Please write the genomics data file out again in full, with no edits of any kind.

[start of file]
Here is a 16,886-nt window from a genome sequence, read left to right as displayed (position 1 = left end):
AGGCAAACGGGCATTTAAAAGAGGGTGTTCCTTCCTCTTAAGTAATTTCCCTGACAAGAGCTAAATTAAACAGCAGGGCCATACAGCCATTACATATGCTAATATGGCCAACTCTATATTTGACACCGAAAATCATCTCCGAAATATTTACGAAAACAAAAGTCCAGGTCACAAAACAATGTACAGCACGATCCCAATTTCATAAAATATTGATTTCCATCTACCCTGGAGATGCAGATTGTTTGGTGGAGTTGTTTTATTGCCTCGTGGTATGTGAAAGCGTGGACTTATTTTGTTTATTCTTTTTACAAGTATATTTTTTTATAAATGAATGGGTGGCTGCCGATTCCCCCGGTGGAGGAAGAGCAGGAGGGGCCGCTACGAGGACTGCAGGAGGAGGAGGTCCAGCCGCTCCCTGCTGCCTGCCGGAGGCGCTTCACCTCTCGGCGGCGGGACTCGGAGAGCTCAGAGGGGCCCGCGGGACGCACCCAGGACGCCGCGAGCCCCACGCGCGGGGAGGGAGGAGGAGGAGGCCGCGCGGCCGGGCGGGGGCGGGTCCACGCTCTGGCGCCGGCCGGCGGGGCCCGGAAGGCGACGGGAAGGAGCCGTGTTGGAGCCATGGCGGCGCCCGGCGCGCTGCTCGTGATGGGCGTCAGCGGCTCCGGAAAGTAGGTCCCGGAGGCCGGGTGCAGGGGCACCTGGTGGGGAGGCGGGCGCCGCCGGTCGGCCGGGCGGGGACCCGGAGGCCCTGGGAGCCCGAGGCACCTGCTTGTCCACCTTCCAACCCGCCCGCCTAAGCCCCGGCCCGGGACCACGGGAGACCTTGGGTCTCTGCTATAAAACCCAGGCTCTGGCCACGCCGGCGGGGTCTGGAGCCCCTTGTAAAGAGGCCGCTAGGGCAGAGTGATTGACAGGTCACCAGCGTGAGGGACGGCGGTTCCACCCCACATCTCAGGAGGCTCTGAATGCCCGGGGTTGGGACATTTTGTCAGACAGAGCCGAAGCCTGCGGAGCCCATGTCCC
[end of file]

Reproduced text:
Here is a 16,886-nt window from a genome sequence, read left to right as displayed (position 1 = left end):
AGGCAAACGGGCATTTAAAAGAGGGTGTTCCTTCCTCTTAAGTAATTTCCCTGACAAGAGCTAAATTAAACAGCAGGGCCATACAGCCATTACATATGCTAATATGGCCAACTCTATATTTGACACCGAAAATCATCTCCGAAATATTTACGAAAACAAAAGTCCAGGTCACAAAACAATGTACAGCACGATCCCAATTTCATAAAATATTGATTTCCATCTACCCTGGAGATGCAGATTGTTTGGTGGAGTTGTTTTATTGCCTCGTGGTATGTGAAAGCGTGGACTTATTTTGTTTATTCTTTTTACAAGTATATTTTTTTATAAATGAATGGGTGGCTGCCGATTCCCCCGGTGGAGGAAGAGCAGGAGGGGCCGCTACGAGGACTGCAGGAGGAGGAGGTCCAGCCGCTCCCTGCTGCCTGCCGGAGGCGCTTCACCTCTCGGCGGCGGGACTCGGAGAGCTCAGAGGGGCCCGCGGGACGCACCCAGGACGCCGCGAGCCCCACGCGCGGGGAGGGAGGAGGAGGAGGCCGCGCGGCCGGGCGGGGGCGGGTCCACGCTCTGGCGCCGGCCGGCGGGGCCCGGAAGGCGACGGGAAGGAGCCGTGTTGGAGCCATGGCGGCGCCCGGCGCGCTGCTCGTGATGGGCGTCAGCGGCTCCGGAAAGTAGGTCCCGGAGGCCGGGTGCAGGGGCACCTGGTGGGGAGGCGGGCGCCGCCGGTCGGCCGGGCGGGGACCCGGAGGCCCTGGGAGCCCGAGGCACCTGCTTGTCCACCTTCCAACCCGCCCGCCTAAGCCCCGGCCCGGGACCACGGGAGACCTTGGGTCTCTGCTATAAAACCCAGGCTCTGGCCACGCCGGCGGGGTCTGGAGCCCCTTGTAAAGAGGCCGCTAGGGCAGAGTGATTGACAGGTCACCAGCGTGAGGGACGGCGGTTCCACCCCACATCTCAGGAGGCTCTGAATGCCCGGGGTTGGGACATTTTGTCAGACAGAGCCGAAGCCTGCGGAGCCCATGTCCC